Discuss The Dog Bite “Jones v. Tyler’s Sports Bar”

The Dog Bite “Jones v. Tyler’s Sports Bar”

Joe Tyler Roberts, the owner (sole proprietor) of Tyler’s Sports Bar (the Bar), saw a You Tube video about dogs who can catch food and had — what he thought — a brilliant idea. Joe contacted an acquaintance who is a dog breeder to see if he could purchase a dog who is trained to catch footballs. Joe’s idea was to use a dog who can catch footballs as a promotion to increase patronage at Tyler’s Sports Bar when the Philadelphia Eagles played, particularly on Sunday, Monday and Thursday night games.

Joe eventually purchased a young German Shepard from the aforementioned breeder who trained the dog to catch a football in his mouth, on the run. The young dog, aptly named Carson, was taught to jump and catch a ball and turn in the air after the catch and then place the ball on the ground in a “touchdown celebration.” Joe modified the outside patio area of the bar so that Carson could run about 125 feet in a penned off area to catch a football. However, the area was not totally enclosed as it had a fence only three feet tall with many outdoor dining tables on the other side of the fence. Joe and his employees allowed virtually any customer to throw the ball to Carson.

The advertising campaign was a success and so was Carson. On the third home game of the season, it was a hot and humid Sunday night and the bar was filled to capacity and Carson caught 80 catches by halftime. To Joe, Carson seemed visibly lethargic and out-of-sorts. It was the first time Carson performed late at night or on a very humid day.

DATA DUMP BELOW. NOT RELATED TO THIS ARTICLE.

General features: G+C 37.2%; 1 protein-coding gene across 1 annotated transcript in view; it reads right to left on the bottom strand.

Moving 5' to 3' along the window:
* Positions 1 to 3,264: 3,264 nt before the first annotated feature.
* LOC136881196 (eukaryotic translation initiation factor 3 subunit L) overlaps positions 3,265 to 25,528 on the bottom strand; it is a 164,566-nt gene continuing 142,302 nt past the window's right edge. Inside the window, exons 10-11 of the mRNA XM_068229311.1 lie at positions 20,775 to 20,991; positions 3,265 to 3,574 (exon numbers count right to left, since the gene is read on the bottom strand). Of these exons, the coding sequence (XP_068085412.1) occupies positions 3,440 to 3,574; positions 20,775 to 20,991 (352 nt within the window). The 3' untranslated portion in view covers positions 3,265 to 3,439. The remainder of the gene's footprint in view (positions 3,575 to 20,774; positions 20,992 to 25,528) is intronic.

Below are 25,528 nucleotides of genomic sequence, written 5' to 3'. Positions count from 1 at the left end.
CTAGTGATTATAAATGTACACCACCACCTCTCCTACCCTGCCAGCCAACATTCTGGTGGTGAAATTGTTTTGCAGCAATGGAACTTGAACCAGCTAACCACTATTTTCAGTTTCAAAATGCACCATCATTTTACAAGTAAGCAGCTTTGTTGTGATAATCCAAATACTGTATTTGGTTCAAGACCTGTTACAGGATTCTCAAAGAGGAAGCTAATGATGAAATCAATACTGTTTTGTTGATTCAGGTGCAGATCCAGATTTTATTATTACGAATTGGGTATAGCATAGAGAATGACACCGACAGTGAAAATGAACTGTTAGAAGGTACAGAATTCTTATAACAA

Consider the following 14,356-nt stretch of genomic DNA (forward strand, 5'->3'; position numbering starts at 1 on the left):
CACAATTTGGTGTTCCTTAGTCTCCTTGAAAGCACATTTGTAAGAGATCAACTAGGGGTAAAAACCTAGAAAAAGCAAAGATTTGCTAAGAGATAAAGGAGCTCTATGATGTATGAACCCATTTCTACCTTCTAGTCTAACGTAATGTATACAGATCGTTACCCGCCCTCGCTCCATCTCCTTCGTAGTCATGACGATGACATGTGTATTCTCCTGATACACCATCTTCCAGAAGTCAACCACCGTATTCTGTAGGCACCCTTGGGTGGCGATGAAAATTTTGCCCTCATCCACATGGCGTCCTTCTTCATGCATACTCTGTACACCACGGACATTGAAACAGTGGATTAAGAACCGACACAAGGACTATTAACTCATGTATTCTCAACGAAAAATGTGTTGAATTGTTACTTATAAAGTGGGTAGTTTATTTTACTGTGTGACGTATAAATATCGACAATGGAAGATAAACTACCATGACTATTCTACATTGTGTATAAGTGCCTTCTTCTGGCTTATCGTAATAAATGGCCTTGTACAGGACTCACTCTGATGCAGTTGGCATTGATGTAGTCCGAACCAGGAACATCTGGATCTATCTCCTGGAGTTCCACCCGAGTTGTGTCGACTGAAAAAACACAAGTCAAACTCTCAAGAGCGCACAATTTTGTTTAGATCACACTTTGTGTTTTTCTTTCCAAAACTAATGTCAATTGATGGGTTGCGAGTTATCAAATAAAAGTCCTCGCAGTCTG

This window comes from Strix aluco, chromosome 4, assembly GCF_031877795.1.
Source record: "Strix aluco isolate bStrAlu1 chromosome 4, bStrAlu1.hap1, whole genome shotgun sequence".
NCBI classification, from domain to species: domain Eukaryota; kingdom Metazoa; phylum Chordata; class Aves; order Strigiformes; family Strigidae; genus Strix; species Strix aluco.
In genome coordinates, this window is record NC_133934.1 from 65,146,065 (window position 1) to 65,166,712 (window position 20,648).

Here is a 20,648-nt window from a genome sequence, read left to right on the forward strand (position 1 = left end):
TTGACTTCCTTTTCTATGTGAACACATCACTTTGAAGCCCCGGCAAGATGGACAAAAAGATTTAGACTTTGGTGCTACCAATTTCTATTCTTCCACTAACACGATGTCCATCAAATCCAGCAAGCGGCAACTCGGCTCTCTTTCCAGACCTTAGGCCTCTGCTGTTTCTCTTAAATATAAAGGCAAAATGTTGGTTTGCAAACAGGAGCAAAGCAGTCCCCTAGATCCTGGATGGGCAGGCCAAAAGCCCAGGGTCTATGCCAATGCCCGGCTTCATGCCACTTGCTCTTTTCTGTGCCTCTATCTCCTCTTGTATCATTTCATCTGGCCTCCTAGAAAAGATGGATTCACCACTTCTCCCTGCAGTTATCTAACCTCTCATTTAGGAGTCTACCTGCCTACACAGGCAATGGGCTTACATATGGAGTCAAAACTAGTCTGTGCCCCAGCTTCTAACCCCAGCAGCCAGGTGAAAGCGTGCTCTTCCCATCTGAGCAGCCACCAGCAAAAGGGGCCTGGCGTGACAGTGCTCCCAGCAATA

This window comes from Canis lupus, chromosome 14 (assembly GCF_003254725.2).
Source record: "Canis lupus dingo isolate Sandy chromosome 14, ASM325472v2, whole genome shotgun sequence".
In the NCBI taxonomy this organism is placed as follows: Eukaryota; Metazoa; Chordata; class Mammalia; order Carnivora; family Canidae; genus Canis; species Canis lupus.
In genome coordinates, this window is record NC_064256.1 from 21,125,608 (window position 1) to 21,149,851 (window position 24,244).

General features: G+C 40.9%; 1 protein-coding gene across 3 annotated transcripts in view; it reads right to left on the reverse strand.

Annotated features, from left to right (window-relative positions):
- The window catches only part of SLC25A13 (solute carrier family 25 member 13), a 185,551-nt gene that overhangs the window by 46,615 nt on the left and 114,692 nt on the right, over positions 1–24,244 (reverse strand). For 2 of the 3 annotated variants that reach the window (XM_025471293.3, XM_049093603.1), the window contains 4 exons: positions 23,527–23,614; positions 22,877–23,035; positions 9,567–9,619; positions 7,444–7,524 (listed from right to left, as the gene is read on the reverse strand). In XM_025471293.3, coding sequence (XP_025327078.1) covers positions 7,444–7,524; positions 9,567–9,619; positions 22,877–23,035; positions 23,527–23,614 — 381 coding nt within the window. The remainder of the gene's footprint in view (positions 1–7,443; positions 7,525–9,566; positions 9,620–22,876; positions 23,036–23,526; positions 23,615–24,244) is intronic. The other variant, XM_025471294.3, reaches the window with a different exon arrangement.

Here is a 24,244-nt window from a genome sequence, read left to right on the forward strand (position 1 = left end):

Very soon after halftime, about 10:30 in the evening, after retrieving about another twenty balls, a drunken patron threw a football out of the Carson’s penned-off area and the ball landed right on a table and sent food and drinks flying. A customer at the table attempted to loudly shoo Carson away from the table and accidentally bumped into Carson as Carson was attempting to retrieve the football. Consequently, Carson bit the patron, a Mr. Jerry Jones, squarely and deeply on the forearm causing swelling, bleeding and eventual bruising. To make matters worse, Carson’s rabies shots were not current and Mr. Jones had to endure a series of rabies shots. Carson had grown to 24 inches and 80 pounds on the night he bit Mr. Jones. Carson never bit anyone before.

After ignoring two letters from Mr. Jones’ attorney demanding payment of medical bills and additional compensation for pain and suffering, the Bar is now forced to defend a lawsuit.

Joe is apoplectic and is of the opinion that every dog is entitled to one bite and that Mr. Jones caused his own problems by yelling at Carson and accidentally bumping him. The attached case, Clark v Clark, 215 A.2d 293 (Pa. 1965) is the only case I can find that remotely fits our fact pattern.

Please read the case (and the appropriate part of the text and the website provided) and give an opinion on whether Joe and the Bar should be liable to Mr. Jones.

Answer the following questions based on Clark v. Clark, the text and the website.

C. Questions:

1. What is the legal issue for the court to decide? (one sentence)

2. Is the Joe and the Bar legally liable for the injuries sustained by Mr. Jones as a result of Carson (the dog) jumping out of his semi-enclosed area to retrieve the thrown ball?Why or why not?

3. Is it a defense that Carson was not vicious and never bit anyone before this incident?

4. Is it a defense that this was the first time that Carson went into the stands to retrieve a football? Is there any defense(s) that apply and do you think there is a defense that will help Joe and the Bar?

Answer preview:

Dogbite case

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